Floods, garbage, polluted water run-offs, oil spills, sunscreen wash-offs, chemical dumping and even ocean acidification all contribute to the contamination as well as eutrophication of the water where fish ecology could survive.
As technology advanced, so did mankind’s water activities. Large fishing vessels for one, make use of trawls and dredges that scrape the bottom of the sea, in order to catch as many as several tons of fish in just a single fishing expedition. The rapid dwindling of fish life was aggravated by tons of non-targeted fish being thrown back to sea as discards; they merely spoil or rot and become unfit even as fish meals.
Other methods of fishing make use of explosives and could, likewise, cause the unnecessary deaths of thousands of marine creatures left dying in the ocean floor.
As observers had predicted, the total lack of concern for the ecological importance of fish and other marine lives led to the extinction of several species as well as the widespread endangerment of many more.
The Impacts of Fish Ecology Degradation and Destruction
To briefly discuss the impact of fish ecology degradation and destruction, we’ll use as an example the salmon fish type, which previously held a record of 1,400 salmonid populations. Today, 29% of these salmon species, including pink salmon, had disappeared and are believed to have become extinct. This led to a coast wide closure of fisheries in the Northwest Pacific.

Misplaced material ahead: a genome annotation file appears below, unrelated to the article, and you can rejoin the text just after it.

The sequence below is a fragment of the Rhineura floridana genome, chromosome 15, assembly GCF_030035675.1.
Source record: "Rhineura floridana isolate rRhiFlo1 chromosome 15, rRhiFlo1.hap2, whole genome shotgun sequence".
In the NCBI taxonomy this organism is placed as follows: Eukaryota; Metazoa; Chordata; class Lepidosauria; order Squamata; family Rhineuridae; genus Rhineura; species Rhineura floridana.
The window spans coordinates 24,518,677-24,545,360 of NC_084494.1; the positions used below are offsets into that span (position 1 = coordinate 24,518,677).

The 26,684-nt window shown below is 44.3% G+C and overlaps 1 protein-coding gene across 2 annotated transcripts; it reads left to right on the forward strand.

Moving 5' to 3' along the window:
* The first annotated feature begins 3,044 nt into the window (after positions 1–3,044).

The once bustling coastal communities are now suffering from the ecological degradation of their coastal areas. Government regulations and restrictions have been instituted as attempts to recover the loss of these natural resources.
The dollar values of community losses are placed at an annual figure of $10 to $20 billions, and that long-term efforts have been undertaken to restore the once abundant salmon population. However, researchers still have a long way to go since results prove that this fish species does not respond well to controlled environments.
The impacts of fish habitat destruction and fish decline have been noted on a global scale not only in America. Based on the conclusions drawn by the researchers from their studies of the ecological importance of fish, the entire aquatic ecosystem has limited capacity for self-restructuring following ecological disturbances. This is one reason why fish supply could not meet the extensive demand.
Hence, there are urgent calls for human actions to prevent and eventually eliminate all possible sources of ecological disruption. Otherwise, we are warned of more fish extinctions and the high probability of food shortage.
Reference Materials and Image Credit Section
- Aquatic and Related Terrestrial Ecosystems — https://books.nap.edu/openbook.php?record_id=11139&page=59
- Cumulative Effects of Coastal Habitat Alterations on Fishery Resources: toward Prediction at Regional Scales — https://www.ecologyandsociety.org/vol14/iss1/art16/
- Population and the Environment: The Global Challenge Excerpts from a Johns Hopkins University report —https://www.actionbioscience.org/environment/hinrichsen_robey.html
- All Images are Courtesy of Wikimedia